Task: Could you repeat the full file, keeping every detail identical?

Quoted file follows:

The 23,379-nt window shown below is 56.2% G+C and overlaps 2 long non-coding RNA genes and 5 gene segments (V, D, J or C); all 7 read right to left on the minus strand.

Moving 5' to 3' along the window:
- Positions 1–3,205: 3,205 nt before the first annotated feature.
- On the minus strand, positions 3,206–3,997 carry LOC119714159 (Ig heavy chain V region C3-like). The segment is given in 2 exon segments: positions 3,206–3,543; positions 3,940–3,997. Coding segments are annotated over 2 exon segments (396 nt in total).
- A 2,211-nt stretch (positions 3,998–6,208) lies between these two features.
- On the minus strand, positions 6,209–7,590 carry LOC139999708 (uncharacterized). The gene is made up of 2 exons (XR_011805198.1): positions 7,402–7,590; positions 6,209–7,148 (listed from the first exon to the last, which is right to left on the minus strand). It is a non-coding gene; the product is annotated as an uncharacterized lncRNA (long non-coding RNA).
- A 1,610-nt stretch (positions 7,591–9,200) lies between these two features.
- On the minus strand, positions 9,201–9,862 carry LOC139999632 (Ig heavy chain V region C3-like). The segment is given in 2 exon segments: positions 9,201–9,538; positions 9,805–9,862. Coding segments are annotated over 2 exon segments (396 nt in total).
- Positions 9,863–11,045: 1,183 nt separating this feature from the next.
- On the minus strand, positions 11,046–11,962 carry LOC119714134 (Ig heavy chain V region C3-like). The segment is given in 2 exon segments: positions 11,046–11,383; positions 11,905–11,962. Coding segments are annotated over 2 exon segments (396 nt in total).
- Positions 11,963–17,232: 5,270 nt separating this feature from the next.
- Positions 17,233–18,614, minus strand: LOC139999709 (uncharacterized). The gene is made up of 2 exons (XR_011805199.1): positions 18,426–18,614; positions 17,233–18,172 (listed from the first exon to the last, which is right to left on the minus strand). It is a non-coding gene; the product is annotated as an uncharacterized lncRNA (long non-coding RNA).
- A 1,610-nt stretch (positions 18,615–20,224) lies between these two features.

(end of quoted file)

The 23,379-nt window shown below is 56.2% G+C and overlaps 2 long non-coding RNA genes and 5 gene segments (V, D, J or C); all 7 read right to left on the minus strand.

Moving 5' to 3' along the window:
- Positions 1–3,205: 3,205 nt before the first annotated feature.
- On the minus strand, positions 3,206–3,997 carry LOC119714159 (Ig heavy chain V region C3-like). The segment is given in 2 exon segments: positions 3,206–3,543; positions 3,940–3,997. Coding segments are annotated over 2 exon segments (396 nt in total).
- A 2,211-nt stretch (positions 3,998–6,208) lies between these two features.
- On the minus strand, positions 6,209–7,590 carry LOC139999708 (uncharacterized). The gene is made up of 2 exons (XR_011805198.1): positions 7,402–7,590; positions 6,209–7,148 (listed from the first exon to the last, which is right to left on the minus strand). It is a non-coding gene; the product is annotated as an uncharacterized lncRNA (long non-coding RNA).
- A 1,610-nt stretch (positions 7,591–9,200) lies between these two features.
- On the minus strand, positions 9,201–9,862 carry LOC139999632 (Ig heavy chain V region C3-like). The segment is given in 2 exon segments: positions 9,201–9,538; positions 9,805–9,862. Coding segments are annotated over 2 exon segments (396 nt in total).
- Positions 9,863–11,045: 1,183 nt separating this feature from the next.
- On the minus strand, positions 11,046–11,962 carry LOC119714134 (Ig heavy chain V region C3-like). The segment is given in 2 exon segments: positions 11,046–11,383; positions 11,905–11,962. Coding segments are annotated over 2 exon segments (396 nt in total).
- Positions 11,963–17,232: 5,270 nt separating this feature from the next.
- Positions 17,233–18,614, minus strand: LOC139999709 (uncharacterized). The gene is made up of 2 exons (XR_011805199.1): positions 18,426–18,614; positions 17,233–18,172 (listed from the first exon to the last, which is right to left on the minus strand). It is a non-coding gene; the product is annotated as an uncharacterized lncRNA (long non-coding RNA).
- A 1,610-nt stretch (positions 18,615–20,224) lies between these two features.